Detection limit of the duplex real-time PCR assay

To determine the detection limit of the experimental method, the results obtained using the duplex system for the detection of streptococcal SAgs were analyzed and compared to the results obtained from the conventional PCR assay. The DNA was diluted using a 10-fold series ranging from undiluted to 10-4. The average limit of detection using the duplex system was at least a 10-3 dilution from the undiluted sample and that of the conventional PCR system was at most a 10-2 dilution. The detection limit of the duplex real-time PCR assays for the detection of SpeA, SpeC, SpeG and SpeM were observed to be lower by one log unit compared with that observed using the conventional PCR assay. The detection limit of the other nine SAgs was observed to be at least two log units lower than that of the conventional PCR assay. The results showing the detection limits of 13 SAgs are listed in Table 2.
Table 2

Comparison of the detection limits of a dilution series of DNA (after amplification) using conventional PCR and duplex real-time PCR*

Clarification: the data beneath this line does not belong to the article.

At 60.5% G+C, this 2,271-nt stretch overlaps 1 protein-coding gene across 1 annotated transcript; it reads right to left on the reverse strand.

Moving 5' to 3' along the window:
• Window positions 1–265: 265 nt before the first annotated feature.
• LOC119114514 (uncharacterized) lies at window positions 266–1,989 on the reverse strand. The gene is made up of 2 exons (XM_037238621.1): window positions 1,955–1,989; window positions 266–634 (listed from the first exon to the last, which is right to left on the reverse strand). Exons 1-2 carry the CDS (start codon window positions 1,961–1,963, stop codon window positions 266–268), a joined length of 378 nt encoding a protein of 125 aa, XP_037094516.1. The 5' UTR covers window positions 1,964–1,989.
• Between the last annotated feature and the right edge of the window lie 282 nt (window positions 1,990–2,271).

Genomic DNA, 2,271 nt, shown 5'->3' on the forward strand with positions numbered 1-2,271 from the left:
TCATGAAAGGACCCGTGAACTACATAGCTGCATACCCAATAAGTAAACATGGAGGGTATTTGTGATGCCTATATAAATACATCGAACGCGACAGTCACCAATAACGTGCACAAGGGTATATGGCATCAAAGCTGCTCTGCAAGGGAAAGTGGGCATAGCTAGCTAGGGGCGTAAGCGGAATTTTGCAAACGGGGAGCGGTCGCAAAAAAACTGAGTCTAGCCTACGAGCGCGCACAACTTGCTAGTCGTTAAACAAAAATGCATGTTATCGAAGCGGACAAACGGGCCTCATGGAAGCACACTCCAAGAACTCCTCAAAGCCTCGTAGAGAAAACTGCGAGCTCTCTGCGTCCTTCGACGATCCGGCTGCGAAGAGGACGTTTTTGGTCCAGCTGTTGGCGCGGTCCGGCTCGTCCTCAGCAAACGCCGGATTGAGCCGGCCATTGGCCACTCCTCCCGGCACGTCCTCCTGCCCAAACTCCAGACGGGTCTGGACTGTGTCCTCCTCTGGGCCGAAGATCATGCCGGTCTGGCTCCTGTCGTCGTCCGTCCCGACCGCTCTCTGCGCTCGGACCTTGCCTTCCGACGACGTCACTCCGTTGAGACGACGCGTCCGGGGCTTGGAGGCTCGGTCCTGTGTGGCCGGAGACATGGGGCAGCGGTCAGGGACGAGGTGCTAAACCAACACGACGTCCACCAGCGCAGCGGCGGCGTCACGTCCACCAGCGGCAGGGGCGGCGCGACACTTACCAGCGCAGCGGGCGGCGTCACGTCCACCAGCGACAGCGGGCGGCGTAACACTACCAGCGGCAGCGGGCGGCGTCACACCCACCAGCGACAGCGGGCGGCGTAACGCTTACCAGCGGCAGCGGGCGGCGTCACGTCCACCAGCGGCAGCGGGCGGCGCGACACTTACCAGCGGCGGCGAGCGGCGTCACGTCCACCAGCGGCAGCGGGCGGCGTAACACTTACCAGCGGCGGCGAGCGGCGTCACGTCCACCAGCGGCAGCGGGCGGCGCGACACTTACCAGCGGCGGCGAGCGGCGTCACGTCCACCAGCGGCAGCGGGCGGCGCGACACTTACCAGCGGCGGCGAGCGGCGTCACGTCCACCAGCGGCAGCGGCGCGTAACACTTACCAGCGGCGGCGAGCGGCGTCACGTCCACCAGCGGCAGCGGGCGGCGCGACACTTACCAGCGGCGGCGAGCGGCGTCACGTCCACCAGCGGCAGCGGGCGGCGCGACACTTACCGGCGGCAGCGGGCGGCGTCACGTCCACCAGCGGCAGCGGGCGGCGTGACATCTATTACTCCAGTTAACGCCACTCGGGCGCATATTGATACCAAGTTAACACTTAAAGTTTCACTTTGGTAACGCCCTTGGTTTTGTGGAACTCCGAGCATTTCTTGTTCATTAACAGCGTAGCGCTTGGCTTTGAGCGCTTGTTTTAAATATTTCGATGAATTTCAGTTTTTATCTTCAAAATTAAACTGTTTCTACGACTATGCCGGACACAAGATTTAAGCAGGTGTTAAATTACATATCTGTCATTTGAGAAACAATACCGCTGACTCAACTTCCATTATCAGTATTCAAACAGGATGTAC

Groups

Dilution

Detection limit

Conventional PCR

Duplex real-time PCR

Conventional PCR

Duplex real-time PCR

  

SpeA

SpeL

1

100

+

+

+

+

10-1

+

+

+

+

10-2

+

+

+

+

10-3

+

+

-

+

10-4

-

+

-

+

  

SpeB

Ssa

2

100

+

+

+

+

10-1

+

+

+

+

10-2

-

+

+

+

10-3

-

+

-

+

10-4

-

-

-

+

  

SpeC

SpeH

3

100

+

+

+

+

10-1

+

+

+

+

10-2

+

+

-

+

10-3

-

+

-

+

10-4

-

-

-

-

  

SpeG

SpeF

4

100

+

+

+

+

10-1

+

+

+

+

10-2

+

+

+

+

10-3

-

+

-

+

10-4

-

-

-

+

  

SpeM

SpeI

5

100

+

+

+

+

10-1

+

+

+

+

10-2

+

+

-

+

10-3

-

+

-

+

10-4

-

-

-

-

  

SpeJ

SmeZ

6

100

+

+

+

+

10-1

+

+

+

+

10-2

+

+

-

+

10-3

-

+

-

+

10-4

-

+

-

-

  

SpeK

Internal control